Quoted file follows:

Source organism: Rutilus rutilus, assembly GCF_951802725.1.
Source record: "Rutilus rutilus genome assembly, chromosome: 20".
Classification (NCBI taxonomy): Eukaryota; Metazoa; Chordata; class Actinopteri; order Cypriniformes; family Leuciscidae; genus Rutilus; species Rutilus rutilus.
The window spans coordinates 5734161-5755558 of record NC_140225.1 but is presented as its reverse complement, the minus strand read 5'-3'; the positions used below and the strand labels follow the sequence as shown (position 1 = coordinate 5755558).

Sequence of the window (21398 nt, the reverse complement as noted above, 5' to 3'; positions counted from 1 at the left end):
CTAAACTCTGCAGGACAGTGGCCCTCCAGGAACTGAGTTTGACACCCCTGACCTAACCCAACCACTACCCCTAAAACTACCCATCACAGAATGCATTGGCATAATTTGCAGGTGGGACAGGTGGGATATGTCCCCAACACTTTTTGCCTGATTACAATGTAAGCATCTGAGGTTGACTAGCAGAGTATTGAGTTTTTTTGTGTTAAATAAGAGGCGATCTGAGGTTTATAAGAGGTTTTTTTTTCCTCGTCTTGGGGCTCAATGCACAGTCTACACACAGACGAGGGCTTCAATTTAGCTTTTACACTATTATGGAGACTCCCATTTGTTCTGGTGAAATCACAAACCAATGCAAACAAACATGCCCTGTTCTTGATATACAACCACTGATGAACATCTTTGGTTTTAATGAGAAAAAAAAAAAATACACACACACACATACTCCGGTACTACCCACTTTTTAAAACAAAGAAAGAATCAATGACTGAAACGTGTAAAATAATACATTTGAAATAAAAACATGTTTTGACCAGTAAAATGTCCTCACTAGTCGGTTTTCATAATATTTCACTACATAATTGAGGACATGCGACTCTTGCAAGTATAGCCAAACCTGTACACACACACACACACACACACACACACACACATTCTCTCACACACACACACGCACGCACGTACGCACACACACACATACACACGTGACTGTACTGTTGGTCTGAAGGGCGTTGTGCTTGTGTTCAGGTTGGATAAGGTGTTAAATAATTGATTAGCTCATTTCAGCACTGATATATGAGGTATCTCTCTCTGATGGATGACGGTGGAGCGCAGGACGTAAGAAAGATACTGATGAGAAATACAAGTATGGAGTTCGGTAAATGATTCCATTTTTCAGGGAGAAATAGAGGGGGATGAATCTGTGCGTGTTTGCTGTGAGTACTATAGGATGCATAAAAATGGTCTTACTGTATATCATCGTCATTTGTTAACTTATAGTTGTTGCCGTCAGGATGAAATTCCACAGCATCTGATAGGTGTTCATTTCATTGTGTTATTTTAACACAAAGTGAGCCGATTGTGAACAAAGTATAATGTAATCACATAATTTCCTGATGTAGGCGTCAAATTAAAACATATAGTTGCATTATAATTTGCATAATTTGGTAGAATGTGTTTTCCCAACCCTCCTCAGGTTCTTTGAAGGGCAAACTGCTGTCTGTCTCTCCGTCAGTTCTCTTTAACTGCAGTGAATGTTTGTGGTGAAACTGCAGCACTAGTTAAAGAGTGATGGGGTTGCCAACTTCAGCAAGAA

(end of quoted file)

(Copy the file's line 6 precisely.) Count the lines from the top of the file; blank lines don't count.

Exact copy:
CTAAACTCTGCAGGACAGTGGCCCTCCAGGAACTGAGTTTGACACCCCTGACCTAACCCAACCACTACCCCTAAAACTACCCATCACAGAATGCATTGGCATAATTTGCAGGTGGGACAGGTGGGATATGTCCCCAACACTTTTTGCCTGATTACAATGTAAGCATCTGAGGTTGACTAGCAGAGTATTGAGTTTTTTTGTGTTAAATAAGAGGCGATCTGAGGTTTATAAGAGGTTTTTTTTTCCTCGTCTTGGGGCTCAATGCACAGTCTACACACAGACGAGGGCTTCAATTTAGCTTTTACACTATTATGGAGACTCCCATTTGTTCTGGTGAAATCACAAACCAATGCAAACAAACATGCCCTGTTCTTGATATACAACCACTGATGAACATCTTTGGTTTTAATGAGAAAAAAAAAAAATACACACACACACATACTCCGGTACTACCCACTTTTTAAAACAAAGAAAGAATCAATGACTGAAACGTGTAAAATAATACATTTGAAATAAAAACATGTTTTGACCAGTAAAATGTCCTCACTAGTCGGTTTTCATAATATTTCACTACATAATTGAGGACATGCGACTCTTGCAAGTATAGCCAAACCTGTACACACACACACACACACACACACACACACACATTCTCTCACACACACACACGCACGCACGTACGCACACACACACATACACACGTGACTGTACTGTTGGTCTGAAGGGCGTTGTGCTTGTGTTCAGGTTGGATAAGGTGTTAAATAATTGATTAGCTCATTTCAGCACTGATATATGAGGTATCTCTCTCTGATGGATGACGGTGGAGCGCAGGACGTAAGAAAGATACTGATGAGAAATACAAGTATGGAGTTCGGTAAATGATTCCATTTTTCAGGGAGAAATAGAGGGGGATGAATCTGTGCGTGTTTGCTGTGAGTACTATAGGATGCATAAAAATGGTCTTACTGTATATCATCGTCATTTGTTAACTTATAGTTGTTGCCGTCAGGATGAAATTCCACAGCATCTGATAGGTGTTCATTTCATTGTGTTATTTTAACACAAAGTGAGCCGATTGTGAACAAAGTATAATGTAATCACATAATTTCCTGATGTAGGCGTCAAATTAAAACATATAGTTGCATTATAATTTGCATAATTTGGTAGAATGTGTTTTCCCAACCCTCCTCAGGTTCTTTGAAGGGCAAACTGCTGTCTGTCTCTCCGTCAGTTCTCTTTAACTGCAGTGAATGTTTGTGGTGAAACTGCAGCACTAGTTAAAGAGTGATGGGGTTGCCAACTTCAGCAAGAA